Transforming Italian anti-Arabism into a creative media marvel

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Anti-Arab sentiment is still lingering in Italian politics and society, but a new literary and cultural magazine aims to challenge these damaging stereotypes and Orientalist framing by focusing on the daily lives of people in the Arab world.

When Egyptian-Italian singer Mahmood won the Italian Sanremo music festival in 2019, then Deputy Prime Minister Matteo Salvini of the right-wing Lega Nord party was quick to display his barely hidden loathing on Twitter.

As Mahmood’s career has seen a meteoric rise – becoming one of the most popular acts in contemporary Italian music, with other Italians of Arab descent embracing their identities and proudly claiming a vibrant space in the country that they call home – the anti-Arab sentiment in Italy is still very palpable, continuing unabated and unabashedly.

“In Italy, there is an idea of ​​the Arab world that is still a bit old-fashioned and backward-looking. The things that sort of come to most people’s minds are terrorism, religious fanaticism, and the veil. a little imagination especially with pictures “

This inspired translator and editor Chiara Comito to build on the book on Arab culture and literature that she wrote with her Arabist colleague Silvia Moresi, which garnered enthusiasm and positive comments from readers and critics. The book devotes a chapter to 13 different types of art in the Arab world.

Like it should be, arabic pop the magazine found a home in the independent Neapolitan publishing house Tamu – the Italian South has always been more willing to embrace its Arab culture, often mocked by right-wing Italian politicians and their supporters, who openly dream of dividing Italy into North and South and often call the South “Africa”, “Morocco ‘or something like that.

More and more Southerners are (re) claiming this identity by creating more space and curiosity towards this complex cultural identity.

The colorful 140-page magazine is as diverse as the particular corner of the world it sets out to highlight. And at the same time as dynamic as the spaces inhabited by its contributors around the world.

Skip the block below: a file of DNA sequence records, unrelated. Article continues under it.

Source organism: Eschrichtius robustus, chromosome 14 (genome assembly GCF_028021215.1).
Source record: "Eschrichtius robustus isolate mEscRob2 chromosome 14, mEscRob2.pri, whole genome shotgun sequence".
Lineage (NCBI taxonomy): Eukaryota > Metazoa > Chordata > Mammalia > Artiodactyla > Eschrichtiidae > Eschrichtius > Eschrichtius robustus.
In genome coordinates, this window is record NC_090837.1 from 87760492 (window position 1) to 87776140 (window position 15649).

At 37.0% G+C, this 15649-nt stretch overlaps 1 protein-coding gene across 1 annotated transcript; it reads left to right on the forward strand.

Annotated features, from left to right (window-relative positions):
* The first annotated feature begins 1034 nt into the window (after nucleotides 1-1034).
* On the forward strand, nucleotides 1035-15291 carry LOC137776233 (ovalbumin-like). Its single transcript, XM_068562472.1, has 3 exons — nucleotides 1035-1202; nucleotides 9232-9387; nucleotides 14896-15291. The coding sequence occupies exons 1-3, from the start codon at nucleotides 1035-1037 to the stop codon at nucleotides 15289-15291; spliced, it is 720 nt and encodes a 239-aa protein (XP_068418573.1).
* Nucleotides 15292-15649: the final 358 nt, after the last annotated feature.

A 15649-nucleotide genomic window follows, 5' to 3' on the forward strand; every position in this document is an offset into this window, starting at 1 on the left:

While the editorial team is entirely Italian, some contributing journalists are Italians of Arab descent while most of the writers are Arabs.

By organizing and translating the work of contemporary Arab poets, writers, visual artists and journalists around a specific theme, arabic pop aims to fill a gap in accessibility to Arab stories aimed specifically at people interested in what is happening in the Arab world beyond the daily headlines.

“We have intentionally decided to publish a magazine in Italian, because while there is a multitude of academic texts, there are few texts on Arab culture that are suitable for the general public,” explains Comito. “In Italy, there is an idea of ​​the Arab world that is still a little old-fashioned and retrograde. The things that come to the minds of most people are terrorism, religious fanaticism, and the veil. So we wanted to change the imagination a bit, especially with the images.

While this intention could easily have gone the other way – a trap many foreign media fall into, through which they obsessively seek to promote the idea of ​​exception within “otherness”, such as photographing or describe a woman in a revealing outfit as if she were exotic in that particular context – arabic pop instead offers a refreshing random normalcy.

Whether you’re immersed in the comedy and punk rock scene in Egypt, popping into the queer feminist festival Chouftohonna in Tunisia, or browsing the Educational Bookstore, a little beacon of unwavering resistance in the heart of East Jerusalem, there is never a throbbing feeling of otherness that invades you.